The Bottom Line
- Intelligently written.
- At times shattering from its pinpointed boom and vigilant tapestry of psychedelics.
- Released October 6, 2009 on Tee Pee Records.
- Recorded, mixed and mastered by Pete Lyman.
- Features guest appearances by The Melvins’ David Scott Stone, Sera Timms of Black Math Horsemen and cellist Ramiro Zapata.
Guide Review - Ancestors - 'Of Sound Mind'
Not every ambitious and artistic metal or rock album out there takes the time to slide a brief nocturne like Gershwin in a rough mood as Ancestors does between its lengthy drone compositions. The passive yet nervous “Not the Last Return” effectively destabilizes the titanic arrangement of the 14-minute “Mother Animal,” thence relinquishes to the Pink Floyd-greased “Bounty of Age.” “Challenging” does likewise later in the album, only with a cabaret of the doomed feel.
In only the first four minutes, “Bounty of Age” achieves a cerebral hookup with its audience before pouring on bars of heavier agitation. Each successive minute drips with massive guitar wails and densely-punctuated organ fills. Ancestors sculpt like Isis and Neurosis, yet they are affixed to less translucence of the former and more cumbersomeness of the latter. “Bounty of Age” emits winding thunder in the later portions of the composition, bellowing with enraged prog of such dense proportions even the Mastodon guys would appreciate it.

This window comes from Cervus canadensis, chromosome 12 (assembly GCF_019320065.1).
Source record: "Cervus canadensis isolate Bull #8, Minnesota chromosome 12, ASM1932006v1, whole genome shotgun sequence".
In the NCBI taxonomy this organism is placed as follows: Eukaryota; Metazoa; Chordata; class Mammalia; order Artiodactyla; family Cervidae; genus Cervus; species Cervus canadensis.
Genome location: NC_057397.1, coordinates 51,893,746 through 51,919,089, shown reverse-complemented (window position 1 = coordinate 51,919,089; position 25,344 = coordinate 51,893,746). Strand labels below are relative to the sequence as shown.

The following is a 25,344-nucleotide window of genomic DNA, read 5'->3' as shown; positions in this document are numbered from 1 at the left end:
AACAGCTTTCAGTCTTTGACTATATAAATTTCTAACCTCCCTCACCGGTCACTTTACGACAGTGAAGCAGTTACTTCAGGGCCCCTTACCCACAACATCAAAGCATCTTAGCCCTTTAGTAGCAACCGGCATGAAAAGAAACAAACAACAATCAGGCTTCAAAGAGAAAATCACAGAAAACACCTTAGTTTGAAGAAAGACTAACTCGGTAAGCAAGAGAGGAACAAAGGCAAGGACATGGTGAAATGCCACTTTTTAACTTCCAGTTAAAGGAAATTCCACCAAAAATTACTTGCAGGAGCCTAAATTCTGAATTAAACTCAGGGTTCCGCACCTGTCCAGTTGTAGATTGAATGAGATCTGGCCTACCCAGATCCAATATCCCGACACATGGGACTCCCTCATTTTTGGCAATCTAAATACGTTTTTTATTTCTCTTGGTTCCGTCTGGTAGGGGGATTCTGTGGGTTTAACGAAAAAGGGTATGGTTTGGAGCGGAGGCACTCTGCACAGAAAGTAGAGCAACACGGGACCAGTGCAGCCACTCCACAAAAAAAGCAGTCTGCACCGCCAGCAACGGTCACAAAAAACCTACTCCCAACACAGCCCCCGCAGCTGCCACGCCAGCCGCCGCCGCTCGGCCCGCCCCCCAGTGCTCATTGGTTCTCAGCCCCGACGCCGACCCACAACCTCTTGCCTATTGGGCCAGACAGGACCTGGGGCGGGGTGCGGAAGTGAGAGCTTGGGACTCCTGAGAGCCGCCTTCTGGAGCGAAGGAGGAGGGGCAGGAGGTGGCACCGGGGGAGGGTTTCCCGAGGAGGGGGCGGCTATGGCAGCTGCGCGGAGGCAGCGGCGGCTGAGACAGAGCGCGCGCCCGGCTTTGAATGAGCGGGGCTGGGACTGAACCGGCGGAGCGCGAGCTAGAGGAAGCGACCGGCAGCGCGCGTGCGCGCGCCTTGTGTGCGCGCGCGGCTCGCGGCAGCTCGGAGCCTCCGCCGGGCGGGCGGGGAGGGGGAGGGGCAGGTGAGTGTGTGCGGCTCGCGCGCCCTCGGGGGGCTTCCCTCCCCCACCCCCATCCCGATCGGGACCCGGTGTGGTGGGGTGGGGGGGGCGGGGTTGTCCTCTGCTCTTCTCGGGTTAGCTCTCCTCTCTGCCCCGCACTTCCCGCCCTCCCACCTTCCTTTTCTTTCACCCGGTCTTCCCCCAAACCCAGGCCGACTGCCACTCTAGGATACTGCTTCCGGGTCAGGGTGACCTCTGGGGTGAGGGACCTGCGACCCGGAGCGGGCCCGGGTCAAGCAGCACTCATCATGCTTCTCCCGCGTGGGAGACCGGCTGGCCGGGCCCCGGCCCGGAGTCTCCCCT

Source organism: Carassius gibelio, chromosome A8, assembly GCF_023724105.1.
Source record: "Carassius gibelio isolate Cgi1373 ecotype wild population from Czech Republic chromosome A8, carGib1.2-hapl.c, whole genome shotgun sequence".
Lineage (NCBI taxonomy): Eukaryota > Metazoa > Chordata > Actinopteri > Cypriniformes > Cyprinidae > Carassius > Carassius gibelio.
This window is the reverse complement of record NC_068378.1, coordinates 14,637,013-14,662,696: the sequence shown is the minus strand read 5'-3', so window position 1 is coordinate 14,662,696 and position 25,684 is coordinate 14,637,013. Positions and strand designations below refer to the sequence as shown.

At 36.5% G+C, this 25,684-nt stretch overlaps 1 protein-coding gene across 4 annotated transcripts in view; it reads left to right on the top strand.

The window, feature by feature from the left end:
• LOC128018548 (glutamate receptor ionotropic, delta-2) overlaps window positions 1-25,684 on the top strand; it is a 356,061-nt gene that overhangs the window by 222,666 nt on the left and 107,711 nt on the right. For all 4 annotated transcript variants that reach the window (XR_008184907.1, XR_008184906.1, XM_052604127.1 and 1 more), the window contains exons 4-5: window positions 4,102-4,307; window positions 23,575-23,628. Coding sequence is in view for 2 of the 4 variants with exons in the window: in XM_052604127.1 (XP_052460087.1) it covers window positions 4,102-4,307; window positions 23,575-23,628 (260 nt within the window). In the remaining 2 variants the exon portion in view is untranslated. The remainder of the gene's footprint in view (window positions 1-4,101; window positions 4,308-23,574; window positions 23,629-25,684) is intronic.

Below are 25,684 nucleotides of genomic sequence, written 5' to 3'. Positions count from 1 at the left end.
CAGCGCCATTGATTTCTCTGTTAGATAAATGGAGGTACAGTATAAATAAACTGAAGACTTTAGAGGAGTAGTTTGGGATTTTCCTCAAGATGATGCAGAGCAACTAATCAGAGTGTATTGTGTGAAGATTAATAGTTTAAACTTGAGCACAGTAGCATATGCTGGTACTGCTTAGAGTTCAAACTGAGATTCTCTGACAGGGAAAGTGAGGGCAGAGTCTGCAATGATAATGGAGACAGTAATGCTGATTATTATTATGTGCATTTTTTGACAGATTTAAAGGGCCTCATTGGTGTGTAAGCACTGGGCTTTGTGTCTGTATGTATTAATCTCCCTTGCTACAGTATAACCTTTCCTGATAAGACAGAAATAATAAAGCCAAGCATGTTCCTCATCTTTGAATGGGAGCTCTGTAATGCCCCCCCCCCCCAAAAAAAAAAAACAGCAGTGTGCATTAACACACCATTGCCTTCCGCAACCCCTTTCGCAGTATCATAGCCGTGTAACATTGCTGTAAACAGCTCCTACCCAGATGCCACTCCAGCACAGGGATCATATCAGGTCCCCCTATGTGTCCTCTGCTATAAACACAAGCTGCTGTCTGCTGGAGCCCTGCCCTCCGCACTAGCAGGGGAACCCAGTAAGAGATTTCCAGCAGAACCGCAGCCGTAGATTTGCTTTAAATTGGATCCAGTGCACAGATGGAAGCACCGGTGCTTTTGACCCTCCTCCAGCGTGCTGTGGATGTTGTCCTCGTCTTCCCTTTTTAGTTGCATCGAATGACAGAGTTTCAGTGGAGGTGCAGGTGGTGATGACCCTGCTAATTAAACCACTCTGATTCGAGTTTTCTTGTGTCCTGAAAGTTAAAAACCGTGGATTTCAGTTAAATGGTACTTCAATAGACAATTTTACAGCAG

Of Sound Mind coaxes a serene Radiohead-esque synth and organ instrumental “A Friend” which leaks into the 17:35 soul-scraping odyssey of “The Trial.” Laced with Floyd, Crimson and Hawkwind as Ancestors are well-known to homage within their arresting conceptions, “The Trial” swoons in such distorted ostinato you can hear the targeted amplitude with each snarling riff yank. Hang about for a Kyuss-induced stamping session around the 11-minute mark which gets browned agreeably in Ancestors’ great space toaster.
While Neptune With Fire was practically an experiment in meshing Ancestors’ domineering tonal crushes over the span of two extensive audile journeys, Of Sound Mind is a bit more focused even with its monster jam tendencies and randomly slowed hypnosis. “The Ambrose Law” will call the hairball nation into rank with a Sabbath-Purple-Heep spree in the opening moments of the 13-minute track. In less than two minutes, “The Ambrose Law” shoots a climax of pounding rawk, yet there’s far more to go as Ancestors shifts moods in a mind-numbing drench of low-end chords, ear-tickling keys and supplemental flutes and strings to lend the song far-flung elegance.
Of Sound Mind will find its way into the ear canals of many listeners, particularly those looking for reanimated classic power rock and prog done with legitimate heart. Ancestors are gutsy for merging the trippy with the dank; in the end, Of Sound Mind will engage its audience like few others of its ilk.